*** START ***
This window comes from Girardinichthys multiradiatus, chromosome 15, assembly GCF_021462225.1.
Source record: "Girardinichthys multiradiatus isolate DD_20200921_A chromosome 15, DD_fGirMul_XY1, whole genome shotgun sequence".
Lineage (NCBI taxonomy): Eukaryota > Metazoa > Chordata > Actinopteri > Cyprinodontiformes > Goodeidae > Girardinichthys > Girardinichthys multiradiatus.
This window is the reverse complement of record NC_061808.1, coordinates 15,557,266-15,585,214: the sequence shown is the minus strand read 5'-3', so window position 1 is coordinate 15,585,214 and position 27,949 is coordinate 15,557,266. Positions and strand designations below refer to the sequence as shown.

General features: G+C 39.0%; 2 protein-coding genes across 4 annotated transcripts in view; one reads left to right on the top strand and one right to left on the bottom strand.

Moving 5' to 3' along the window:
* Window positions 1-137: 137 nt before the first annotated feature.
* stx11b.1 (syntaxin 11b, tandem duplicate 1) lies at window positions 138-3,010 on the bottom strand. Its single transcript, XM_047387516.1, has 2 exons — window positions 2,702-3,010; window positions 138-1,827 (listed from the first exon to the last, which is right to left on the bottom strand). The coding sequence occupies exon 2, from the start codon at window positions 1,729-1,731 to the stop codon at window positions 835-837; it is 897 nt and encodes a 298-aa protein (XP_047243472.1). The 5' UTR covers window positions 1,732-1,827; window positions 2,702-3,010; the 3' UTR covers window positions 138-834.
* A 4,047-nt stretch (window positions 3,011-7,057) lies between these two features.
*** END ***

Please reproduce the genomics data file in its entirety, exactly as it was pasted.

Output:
This window comes from Girardinichthys multiradiatus, chromosome 15, assembly GCF_021462225.1.
Source record: "Girardinichthys multiradiatus isolate DD_20200921_A chromosome 15, DD_fGirMul_XY1, whole genome shotgun sequence".
Lineage (NCBI taxonomy): Eukaryota > Metazoa > Chordata > Actinopteri > Cyprinodontiformes > Goodeidae > Girardinichthys > Girardinichthys multiradiatus.
This window is the reverse complement of record NC_061808.1, coordinates 15,557,266-15,585,214: the sequence shown is the minus strand read 5'-3', so window position 1 is coordinate 15,585,214 and position 27,949 is coordinate 15,557,266. Positions and strand designations below refer to the sequence as shown.

General features: G+C 39.0%; 2 protein-coding genes across 4 annotated transcripts in view; one reads left to right on the top strand and one right to left on the bottom strand.

Moving 5' to 3' along the window:
* Window positions 1-137: 137 nt before the first annotated feature.
* stx11b.1 (syntaxin 11b, tandem duplicate 1) lies at window positions 138-3,010 on the bottom strand. Its single transcript, XM_047387516.1, has 2 exons — window positions 2,702-3,010; window positions 138-1,827 (listed from the first exon to the last, which is right to left on the bottom strand). The coding sequence occupies exon 2, from the start codon at window positions 1,729-1,731 to the stop codon at window positions 835-837; it is 897 nt and encodes a 298-aa protein (XP_047243472.1). The 5' UTR covers window positions 1,732-1,827; window positions 2,702-3,010; the 3' UTR covers window positions 138-834.
* A 4,047-nt stretch (window positions 3,011-7,057) lies between these two features.